Following Fingers

EMDR

Why didn’t I dare to talk to my mom that last day? Why didn’t I dare to touch her? Why was I so clinical about what happened? Why? Why? Why? So many questions. She will get me to talk about the memory, get me to be IN the memory, and then I will have to follow her fingers while she asks me questions…
~ From: PTSD & EMDR

There was one image stuck in my mind from the day my mom died: the moment the doctor made contact with her, only about an hour after I woke up that morning and realized the end was near. I kept on seeing that image, and kept on asking myself those same questions over and over. Each time I saw that image in my mind, I felt the tears. Each time the questions raced through my mind, I pushed them away. I could never write about my mom, and what happened that day, without tears in my eyes.

Now I can.

Just before the first EMDR treatment, the psychologist asked me to tell her about the image. I told her that I don’t know why I didn’t make contact with my mom. That I felt like I had done it wrong; that I should have done more.
“Rationally,” I said, “I know what I did was good, but I don’t feel it.”
She asked me more questions about the image. I had to describe it to her, while tears streamed down my face.

I see myself as a dark shadow outside the picture, totally not part of it, and looking at my mom and the doctor with a feeling of… I don’t know. A dark feeling. Jealousy maybe? I don’t feel part of the picture. I am but an outsider.

She moved her chair to the side of the desk and ask me to move mine too. We sat sideways, next to each other, each facing the other direction. She explained that she would be holding her hand up, that I had to follow the tops of her fingers while she moved her hand from left to right and back again.

Now I cannot clearly remember exactly what she said I should do the first time (or the times after that), but she would move her fingers for about a minute, then made a circle with her hand and check in with me: tell me your thoughts, what do you feel in your body, in your mind?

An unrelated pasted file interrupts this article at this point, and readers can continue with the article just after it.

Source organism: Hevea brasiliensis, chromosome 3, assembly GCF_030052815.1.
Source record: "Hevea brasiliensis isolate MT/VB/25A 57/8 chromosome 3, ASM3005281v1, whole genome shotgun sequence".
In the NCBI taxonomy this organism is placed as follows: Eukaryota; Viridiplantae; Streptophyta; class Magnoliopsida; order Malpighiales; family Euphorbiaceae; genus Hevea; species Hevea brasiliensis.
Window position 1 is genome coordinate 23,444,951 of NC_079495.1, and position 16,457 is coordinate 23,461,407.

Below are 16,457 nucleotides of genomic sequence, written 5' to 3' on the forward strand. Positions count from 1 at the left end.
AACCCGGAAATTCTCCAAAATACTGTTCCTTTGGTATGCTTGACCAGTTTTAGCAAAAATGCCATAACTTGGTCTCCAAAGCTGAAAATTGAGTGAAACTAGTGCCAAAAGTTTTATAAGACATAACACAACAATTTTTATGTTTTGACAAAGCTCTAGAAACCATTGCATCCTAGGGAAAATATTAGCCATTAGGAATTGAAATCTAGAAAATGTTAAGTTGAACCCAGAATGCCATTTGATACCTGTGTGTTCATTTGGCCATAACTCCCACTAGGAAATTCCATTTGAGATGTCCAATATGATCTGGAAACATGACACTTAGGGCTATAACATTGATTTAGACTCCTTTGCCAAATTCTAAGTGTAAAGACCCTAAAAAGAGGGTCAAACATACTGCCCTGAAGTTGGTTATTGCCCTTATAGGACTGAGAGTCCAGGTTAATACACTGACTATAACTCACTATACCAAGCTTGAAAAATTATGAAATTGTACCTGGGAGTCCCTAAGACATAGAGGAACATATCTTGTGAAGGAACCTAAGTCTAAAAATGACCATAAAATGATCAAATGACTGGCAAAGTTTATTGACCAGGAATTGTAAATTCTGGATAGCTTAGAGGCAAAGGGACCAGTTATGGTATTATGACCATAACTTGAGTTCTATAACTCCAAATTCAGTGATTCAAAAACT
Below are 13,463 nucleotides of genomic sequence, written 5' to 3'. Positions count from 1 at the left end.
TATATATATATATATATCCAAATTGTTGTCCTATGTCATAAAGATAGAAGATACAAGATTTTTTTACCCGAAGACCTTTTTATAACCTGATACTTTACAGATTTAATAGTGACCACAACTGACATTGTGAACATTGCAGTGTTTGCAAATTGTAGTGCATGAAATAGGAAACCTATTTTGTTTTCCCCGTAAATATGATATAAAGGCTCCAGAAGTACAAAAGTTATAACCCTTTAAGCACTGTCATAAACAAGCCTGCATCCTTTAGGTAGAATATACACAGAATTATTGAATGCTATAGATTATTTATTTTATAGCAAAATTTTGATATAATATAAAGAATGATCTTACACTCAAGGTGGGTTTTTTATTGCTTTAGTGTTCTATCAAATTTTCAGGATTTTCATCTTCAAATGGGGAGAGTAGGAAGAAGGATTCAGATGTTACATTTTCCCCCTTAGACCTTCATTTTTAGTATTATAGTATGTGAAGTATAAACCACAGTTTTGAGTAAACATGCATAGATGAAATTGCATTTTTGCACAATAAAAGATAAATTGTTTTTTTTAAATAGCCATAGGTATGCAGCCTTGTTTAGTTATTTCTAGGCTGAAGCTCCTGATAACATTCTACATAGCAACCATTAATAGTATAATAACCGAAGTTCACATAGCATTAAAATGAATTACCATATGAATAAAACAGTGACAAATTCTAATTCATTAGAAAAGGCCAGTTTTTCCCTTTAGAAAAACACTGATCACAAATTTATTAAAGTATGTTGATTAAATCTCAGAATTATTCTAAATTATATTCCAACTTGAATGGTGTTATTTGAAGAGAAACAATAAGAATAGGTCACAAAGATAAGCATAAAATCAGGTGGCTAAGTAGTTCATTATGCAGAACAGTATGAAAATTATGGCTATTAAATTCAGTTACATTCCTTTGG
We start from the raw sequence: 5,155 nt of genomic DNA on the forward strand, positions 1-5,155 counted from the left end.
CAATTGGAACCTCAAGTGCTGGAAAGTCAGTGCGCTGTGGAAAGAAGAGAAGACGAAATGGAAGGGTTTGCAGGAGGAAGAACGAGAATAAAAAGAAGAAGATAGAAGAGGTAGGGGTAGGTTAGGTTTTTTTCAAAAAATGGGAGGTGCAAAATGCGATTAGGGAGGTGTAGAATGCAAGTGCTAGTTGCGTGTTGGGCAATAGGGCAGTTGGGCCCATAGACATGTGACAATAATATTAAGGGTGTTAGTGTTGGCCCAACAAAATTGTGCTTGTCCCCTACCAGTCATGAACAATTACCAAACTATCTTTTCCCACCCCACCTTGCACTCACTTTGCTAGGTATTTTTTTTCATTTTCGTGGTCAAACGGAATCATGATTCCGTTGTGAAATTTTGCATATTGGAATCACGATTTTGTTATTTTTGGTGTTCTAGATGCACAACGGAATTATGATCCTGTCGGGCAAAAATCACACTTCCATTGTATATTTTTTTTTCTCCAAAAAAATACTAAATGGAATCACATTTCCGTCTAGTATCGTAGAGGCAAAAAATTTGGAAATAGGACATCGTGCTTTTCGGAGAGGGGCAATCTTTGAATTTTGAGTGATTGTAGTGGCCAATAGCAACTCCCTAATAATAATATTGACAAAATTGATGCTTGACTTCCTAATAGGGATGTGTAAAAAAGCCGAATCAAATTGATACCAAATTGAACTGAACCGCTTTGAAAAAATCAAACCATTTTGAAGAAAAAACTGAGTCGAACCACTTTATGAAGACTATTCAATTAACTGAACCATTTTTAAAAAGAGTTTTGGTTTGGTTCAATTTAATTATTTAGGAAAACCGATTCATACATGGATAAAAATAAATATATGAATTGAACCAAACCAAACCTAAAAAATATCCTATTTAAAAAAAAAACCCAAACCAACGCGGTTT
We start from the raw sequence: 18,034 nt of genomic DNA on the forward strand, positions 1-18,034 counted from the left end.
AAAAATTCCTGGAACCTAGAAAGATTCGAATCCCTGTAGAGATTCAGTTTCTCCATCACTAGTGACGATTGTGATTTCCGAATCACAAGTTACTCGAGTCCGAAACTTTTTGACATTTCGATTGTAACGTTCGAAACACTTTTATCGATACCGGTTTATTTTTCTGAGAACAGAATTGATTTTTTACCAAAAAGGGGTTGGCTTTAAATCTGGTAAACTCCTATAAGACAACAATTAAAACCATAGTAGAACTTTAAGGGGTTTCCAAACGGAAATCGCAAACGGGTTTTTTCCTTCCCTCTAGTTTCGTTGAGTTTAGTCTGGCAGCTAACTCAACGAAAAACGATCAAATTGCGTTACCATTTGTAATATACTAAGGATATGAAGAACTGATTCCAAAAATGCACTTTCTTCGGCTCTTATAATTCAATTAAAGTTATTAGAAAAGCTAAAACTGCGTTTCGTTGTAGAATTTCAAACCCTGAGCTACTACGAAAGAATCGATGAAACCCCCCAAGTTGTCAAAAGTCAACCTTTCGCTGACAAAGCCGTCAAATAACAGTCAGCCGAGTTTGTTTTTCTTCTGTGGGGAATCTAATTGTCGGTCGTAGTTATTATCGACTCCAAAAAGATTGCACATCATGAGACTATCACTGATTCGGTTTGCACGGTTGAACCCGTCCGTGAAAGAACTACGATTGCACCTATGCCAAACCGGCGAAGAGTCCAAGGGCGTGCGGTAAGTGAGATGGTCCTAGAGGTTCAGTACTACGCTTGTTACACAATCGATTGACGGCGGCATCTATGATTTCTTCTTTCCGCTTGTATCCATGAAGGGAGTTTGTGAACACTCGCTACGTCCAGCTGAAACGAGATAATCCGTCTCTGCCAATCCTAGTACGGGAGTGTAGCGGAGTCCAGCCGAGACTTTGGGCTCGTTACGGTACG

I do remember that right after the first time I couldn’t even tell her what I was thinking. I had to keep the image in mind and I think I had to ask myself if I did anything wrong. I said I did what I had to do, what was right at that moment. She asked me to hold onto the thought while I see the image in my head again. Then she started moving her fingers again. It might have been the third time that she waved with her hand that I literally felt my shoulders relax. No, not relax. It was as if a huge weight started slipping from my shoulders. When she checked in, I told her I could feel the tension flowing from my body.

“Hold onto that feeling and look at the image again.”
I did.

I have absolutely no clarification for how EMDR works, but there came a moment (I think we were busy for about 20 minutes) where she asked me to describe the image to her again.

I see the doctor talking to mom, hear mom’s words and know she’s ready to go. She wants to go to sleep, forever, and it’s good. I am there as her daughter and I know having the doctor there was good for mom, and me. The picture is… lighter?

She ended the EMDR there. She wanted to know if I wanted to work on another picture, or carry on at the next appointment. I opted for the last, because I couldn’t get my mind around it: the picture in my mind was literally lighter. The dark feeling I had was gone. I could look at it in my mind without choking up with tears. I said as much to the psychologist and she said that what I said in the beginning was key: “Rationally, I know what I did was good, but I don’t feel it.”

All the EMDR had done was to help me feel it. See, I know what I did from the moment we heard mom was ill until her funeral, I did because it felt right. I did it because it had to be done. I followed my feeling. And then, over the past months, I started second-guessing myself, while deep down i knew what I did was right. I have gotten too caught up in my own thoughts.

As I sit here, only two days after the treatment, I can still not believe the effect the EMDR had on me. I feel calm, and where the sadness for mom’s passing is not gone and will never be, there seems to be more light. I have another EMDR session scheduled in a couple of days, but as I feel now, I don’t think it will be necessary. It seems that this one sessions has cleared a blockage that allows me to see all the other memories in a different light. Seriously, ever since the treatment I have been and still am asking myself: is this it?

I feel lighter. Different.

I’m definitely holding onto this feeling…

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© Rebel’s Notes

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5 thoughts on “Following Fingers

  1. I can’t thank you enough for writing about this and taking the fear of this type of process away for me. I’m so heartened to read that it is helping you, it’s amazing really. X

  2. This is brilliant to read and very inspiring. I’m starting EMDR therapy soon and although your reasons for pursuing it are very different from mine in the main it’s fantastic to read that you’ve had such a positive outcome. Thank you for sharing your experience!

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